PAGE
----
Some sea cucumber species appear to be resilient to heavy fishing pressure while others show clear signs of over-exploitation according to a recently published 2021/2022 survey by the Seychelles Fishing Authority (SFA).
According to a press release from the SFA on Tuesday, the survey was completed in October 2022 and about 200 of the original sites surveyed in 2004 were revisited to estimate the trends in density and population size since that time.
The head of the SFA fisheries research department, Rodney Govinden, said, “The research had for the first time seen the participation of industry divers in the implementation of the surveys. This is an important step towards co-management and the continuous improvement in the future management of the fishery.”
The data collected on the white teat fish species points to a heavily depleted population of approximately 10 percent of its 2004 level.
Last year, when SFA announced the new season, which started on October 15 and will end on June 14, 2023. The authority said there will be a complete closure on the fishing of the white-teat fish.
This is one of the recommendations made in the published survey led by consultant Timothy Skewes that immediate cessation of fishing of the species is required to allow rebuilding and monitoring every three years to detect any recovery.
Another species being overfished is the flower teat fish and SFA in the new season has the fishing quota reduced by 5 percent – from 11,250 pieces per vessel to 9,619 – as a reduction in the stock has been observed.
There is good news for the prickly redfish in 2021-2022, which showed an increase of 52 percent on the 2004 estimate.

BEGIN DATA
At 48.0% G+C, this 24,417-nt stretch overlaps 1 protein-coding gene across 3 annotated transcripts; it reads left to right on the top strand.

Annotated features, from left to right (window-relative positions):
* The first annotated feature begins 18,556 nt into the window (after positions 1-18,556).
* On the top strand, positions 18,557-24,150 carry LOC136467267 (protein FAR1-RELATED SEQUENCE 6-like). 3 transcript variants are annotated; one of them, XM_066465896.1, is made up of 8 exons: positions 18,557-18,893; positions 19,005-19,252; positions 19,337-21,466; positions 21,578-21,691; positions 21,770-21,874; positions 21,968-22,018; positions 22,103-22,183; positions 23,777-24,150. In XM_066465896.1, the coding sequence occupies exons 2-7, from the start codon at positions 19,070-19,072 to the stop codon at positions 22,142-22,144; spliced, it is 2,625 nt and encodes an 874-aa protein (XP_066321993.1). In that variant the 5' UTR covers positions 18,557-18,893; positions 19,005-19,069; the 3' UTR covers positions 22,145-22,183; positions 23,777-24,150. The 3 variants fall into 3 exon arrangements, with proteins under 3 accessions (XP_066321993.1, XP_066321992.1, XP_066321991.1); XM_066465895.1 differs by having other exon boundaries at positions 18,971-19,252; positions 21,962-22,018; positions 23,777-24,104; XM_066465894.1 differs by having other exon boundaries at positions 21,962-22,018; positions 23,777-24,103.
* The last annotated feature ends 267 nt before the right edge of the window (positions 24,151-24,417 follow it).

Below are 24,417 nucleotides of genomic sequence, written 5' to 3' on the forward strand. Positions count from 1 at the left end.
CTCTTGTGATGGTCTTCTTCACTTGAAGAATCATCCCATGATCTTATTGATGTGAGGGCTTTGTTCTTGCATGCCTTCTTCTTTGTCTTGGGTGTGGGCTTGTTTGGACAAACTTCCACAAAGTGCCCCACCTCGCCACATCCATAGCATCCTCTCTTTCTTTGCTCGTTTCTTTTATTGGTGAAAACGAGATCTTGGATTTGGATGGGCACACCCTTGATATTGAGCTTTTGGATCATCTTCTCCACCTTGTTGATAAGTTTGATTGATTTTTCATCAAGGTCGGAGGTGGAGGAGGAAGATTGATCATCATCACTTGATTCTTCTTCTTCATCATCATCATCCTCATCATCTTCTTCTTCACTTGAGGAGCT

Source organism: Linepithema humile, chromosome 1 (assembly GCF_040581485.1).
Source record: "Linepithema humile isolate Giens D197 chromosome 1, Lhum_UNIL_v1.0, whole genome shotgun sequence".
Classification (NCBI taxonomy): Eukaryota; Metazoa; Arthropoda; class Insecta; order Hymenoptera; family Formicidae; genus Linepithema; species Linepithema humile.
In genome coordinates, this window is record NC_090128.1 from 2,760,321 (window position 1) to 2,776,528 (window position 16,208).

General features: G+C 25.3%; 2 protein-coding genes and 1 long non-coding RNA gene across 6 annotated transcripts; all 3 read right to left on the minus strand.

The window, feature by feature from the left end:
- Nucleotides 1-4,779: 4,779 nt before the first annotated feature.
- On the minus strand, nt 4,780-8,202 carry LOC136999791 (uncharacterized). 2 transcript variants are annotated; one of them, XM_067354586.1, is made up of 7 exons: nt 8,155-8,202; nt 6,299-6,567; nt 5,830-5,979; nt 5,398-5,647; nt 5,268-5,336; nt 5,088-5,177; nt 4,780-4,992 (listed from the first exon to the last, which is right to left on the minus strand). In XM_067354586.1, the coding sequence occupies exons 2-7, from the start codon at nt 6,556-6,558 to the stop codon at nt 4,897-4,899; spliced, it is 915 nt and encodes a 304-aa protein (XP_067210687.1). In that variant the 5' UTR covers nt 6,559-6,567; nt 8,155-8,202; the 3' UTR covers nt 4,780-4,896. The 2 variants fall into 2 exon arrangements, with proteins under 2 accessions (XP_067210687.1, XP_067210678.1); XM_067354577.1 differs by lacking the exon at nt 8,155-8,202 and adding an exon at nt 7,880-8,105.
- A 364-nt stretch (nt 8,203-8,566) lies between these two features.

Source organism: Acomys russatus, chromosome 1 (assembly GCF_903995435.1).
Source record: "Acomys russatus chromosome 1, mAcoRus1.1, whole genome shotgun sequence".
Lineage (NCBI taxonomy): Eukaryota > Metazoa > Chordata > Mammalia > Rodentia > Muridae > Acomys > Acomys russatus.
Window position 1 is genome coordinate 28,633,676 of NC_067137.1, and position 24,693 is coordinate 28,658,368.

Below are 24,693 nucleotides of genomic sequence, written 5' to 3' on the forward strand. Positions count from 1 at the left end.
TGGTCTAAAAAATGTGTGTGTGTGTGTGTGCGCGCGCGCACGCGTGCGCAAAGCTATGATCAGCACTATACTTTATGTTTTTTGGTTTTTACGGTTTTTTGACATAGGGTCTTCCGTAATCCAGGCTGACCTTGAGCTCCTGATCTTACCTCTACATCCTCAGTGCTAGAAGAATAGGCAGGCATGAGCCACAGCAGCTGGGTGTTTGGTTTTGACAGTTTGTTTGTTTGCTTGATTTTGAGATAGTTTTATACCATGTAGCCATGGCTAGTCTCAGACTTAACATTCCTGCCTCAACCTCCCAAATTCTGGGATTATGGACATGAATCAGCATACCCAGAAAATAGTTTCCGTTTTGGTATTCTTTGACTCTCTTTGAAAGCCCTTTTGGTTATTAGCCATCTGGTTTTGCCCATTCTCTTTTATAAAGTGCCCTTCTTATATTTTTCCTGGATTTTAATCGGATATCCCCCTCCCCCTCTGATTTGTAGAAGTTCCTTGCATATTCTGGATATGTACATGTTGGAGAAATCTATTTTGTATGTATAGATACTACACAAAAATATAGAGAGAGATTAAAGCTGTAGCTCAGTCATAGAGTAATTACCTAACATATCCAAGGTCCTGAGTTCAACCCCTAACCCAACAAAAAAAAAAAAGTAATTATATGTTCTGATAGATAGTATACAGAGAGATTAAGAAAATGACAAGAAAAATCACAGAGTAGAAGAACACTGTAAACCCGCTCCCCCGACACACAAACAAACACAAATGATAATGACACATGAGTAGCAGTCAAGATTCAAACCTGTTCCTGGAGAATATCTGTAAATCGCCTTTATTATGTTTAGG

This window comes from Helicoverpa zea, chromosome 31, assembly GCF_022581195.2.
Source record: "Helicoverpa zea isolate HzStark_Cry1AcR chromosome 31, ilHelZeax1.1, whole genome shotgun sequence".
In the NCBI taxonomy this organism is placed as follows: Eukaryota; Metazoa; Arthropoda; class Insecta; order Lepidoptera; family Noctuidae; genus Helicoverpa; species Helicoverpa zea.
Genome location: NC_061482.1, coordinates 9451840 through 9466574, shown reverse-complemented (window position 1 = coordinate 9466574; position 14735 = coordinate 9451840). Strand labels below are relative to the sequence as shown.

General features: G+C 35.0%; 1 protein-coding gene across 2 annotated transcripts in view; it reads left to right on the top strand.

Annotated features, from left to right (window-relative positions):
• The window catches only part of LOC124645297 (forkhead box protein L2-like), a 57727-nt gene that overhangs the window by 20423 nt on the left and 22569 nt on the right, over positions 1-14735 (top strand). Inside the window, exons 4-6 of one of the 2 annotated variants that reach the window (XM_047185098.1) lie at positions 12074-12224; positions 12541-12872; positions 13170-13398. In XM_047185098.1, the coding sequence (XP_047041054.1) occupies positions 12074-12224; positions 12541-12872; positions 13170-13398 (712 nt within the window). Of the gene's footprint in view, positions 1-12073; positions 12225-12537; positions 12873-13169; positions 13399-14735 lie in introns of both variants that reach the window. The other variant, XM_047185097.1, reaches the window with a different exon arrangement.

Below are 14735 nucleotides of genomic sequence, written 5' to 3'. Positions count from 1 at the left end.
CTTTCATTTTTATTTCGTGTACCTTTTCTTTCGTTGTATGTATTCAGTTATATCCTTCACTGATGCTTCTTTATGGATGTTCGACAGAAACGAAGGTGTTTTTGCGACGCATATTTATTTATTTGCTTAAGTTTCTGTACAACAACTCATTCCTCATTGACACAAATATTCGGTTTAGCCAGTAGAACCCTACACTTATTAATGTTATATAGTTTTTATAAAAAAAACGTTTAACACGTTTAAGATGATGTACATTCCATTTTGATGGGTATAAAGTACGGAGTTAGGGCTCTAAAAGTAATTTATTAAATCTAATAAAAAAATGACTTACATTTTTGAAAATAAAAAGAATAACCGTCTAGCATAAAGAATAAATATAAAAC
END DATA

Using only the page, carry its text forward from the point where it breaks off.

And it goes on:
In his recommendation, Hewes said that the Seychelles sea cucumber fishery can provide significant economic benefits to current and future generations of Seychellois.
He added that the sea cucumber fishery is at an important crossroads and that “it has fished hard for several years and many species are now showing signs of being over-fished, including the prized pentard [flower teat fish]. Industry, management, and scientists need to work together to ensure the long-term survival of the fishery.”
Hewes said that “if the Seychelles’ sea cucumber fishery can act and implement sustainable fishing practices, then access to global markets will remain open, and possibly at a premium, given the Seychelles growing reputation for environmental stewardship.”
In Seychelles, sea cucumbers are mostly exported, especially to Asian markets. According to the National Bureau of Statistics (NBS), the annual export of dried sea cucumbers from 2019-2021 was a total of 41.52 tonnes at a market value of $4.7 million.